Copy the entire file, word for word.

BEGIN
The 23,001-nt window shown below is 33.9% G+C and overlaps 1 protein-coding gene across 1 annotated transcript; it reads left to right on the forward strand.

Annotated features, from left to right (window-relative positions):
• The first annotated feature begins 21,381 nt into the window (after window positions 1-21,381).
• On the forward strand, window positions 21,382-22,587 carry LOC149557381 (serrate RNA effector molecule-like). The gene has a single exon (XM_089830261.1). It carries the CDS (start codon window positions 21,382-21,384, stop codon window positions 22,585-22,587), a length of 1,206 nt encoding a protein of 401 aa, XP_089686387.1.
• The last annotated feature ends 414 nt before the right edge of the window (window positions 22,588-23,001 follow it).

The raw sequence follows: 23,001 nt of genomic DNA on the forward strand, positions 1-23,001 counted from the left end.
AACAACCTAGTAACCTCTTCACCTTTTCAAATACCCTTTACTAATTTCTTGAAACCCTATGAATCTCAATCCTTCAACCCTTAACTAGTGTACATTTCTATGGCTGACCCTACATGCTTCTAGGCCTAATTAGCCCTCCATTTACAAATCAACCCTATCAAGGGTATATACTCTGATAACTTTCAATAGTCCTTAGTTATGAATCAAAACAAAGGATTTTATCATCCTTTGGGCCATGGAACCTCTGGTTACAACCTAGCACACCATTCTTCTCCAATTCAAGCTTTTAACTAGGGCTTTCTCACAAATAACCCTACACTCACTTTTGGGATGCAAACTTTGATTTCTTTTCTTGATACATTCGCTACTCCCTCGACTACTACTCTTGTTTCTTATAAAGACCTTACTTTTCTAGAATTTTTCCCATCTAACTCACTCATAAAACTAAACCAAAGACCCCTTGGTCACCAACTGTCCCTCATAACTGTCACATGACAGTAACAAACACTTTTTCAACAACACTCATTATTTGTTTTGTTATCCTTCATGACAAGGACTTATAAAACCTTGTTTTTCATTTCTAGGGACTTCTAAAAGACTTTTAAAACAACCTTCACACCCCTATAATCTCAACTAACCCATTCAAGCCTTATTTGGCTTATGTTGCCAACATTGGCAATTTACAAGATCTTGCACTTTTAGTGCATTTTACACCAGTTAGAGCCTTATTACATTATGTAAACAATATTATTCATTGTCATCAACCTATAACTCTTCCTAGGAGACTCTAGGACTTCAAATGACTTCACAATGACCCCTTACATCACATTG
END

The 23,001-nt window shown below is 33.9% G+C and overlaps 1 protein-coding gene across 1 annotated transcript; it reads left to right on the forward strand.

Annotated features, from left to right (window-relative positions):
• The first annotated feature begins 21,381 nt into the window (after window positions 1-21,381).
• On the forward strand, window positions 21,382-22,587 carry LOC149557381 (serrate RNA effector molecule-like). The gene has a single exon (XM_089830261.1). It carries the CDS (start codon window positions 21,382-21,384, stop codon window positions 22,585-22,587), a length of 1,206 nt encoding a protein of 401 aa, XP_089686387.1.
• The last annotated feature ends 414 nt before the right edge of the window (window positions 22,588-23,001 follow it).

The raw sequence follows: 23,001 nt of genomic DNA on the forward strand, positions 1-23,001 counted from the left end.
AACAACCTAGTAACCTCTTCACCTTTTCAAATACCCTTTACTAATTTCTTGAAACCCTATGAATCTCAATCCTTCAACCCTTAACTAGTGTACATTTCTATGGCTGACCCTACATGCTTCTAGGCCTAATTAGCCCTCCATTTACAAATCAACCCTATCAAGGGTATATACTCTGATAACTTTCAATAGTCCTTAGTTATGAATCAAAACAAAGGATTTTATCATCCTTTGGGCCATGGAACCTCTGGTTACAACCTAGCACACCATTCTTCTCCAATTCAAGCTTTTAACTAGGGCTTTCTCACAAATAACCCTACACTCACTTTTGGGATGCAAACTTTGATTTCTTTTCTTGATACATTCGCTACTCCCTCGACTACTACTCTTGTTTCTTATAAAGACCTTACTTTTCTAGAATTTTTCCCATCTAACTCACTCATAAAACTAAACCAAAGACCCCTTGGTCACCAACTGTCCCTCATAACTGTCACATGACAGTAACAAACACTTTTTCAACAACACTCATTATTTGTTTTGTTATCCTTCATGACAAGGACTTATAAAACCTTGTTTTTCATTTCTAGGGACTTCTAAAAGACTTTTAAAACAACCTTCACACCCCTATAATCTCAACTAACCCATTCAAGCCTTATTTGGCTTATGTTGCCAACATTGGCAATTTACAAGATCTTGCACTTTTAGTGCATTTTACACCAGTTAGAGCCTTATTACATTATGTAAACAATATTATTCATTGTCATCAACCTATAACTCTTCCTAGGAGACTCTAGGACTTCAAATGACTTCACAATGACCCCTTACATCACATTG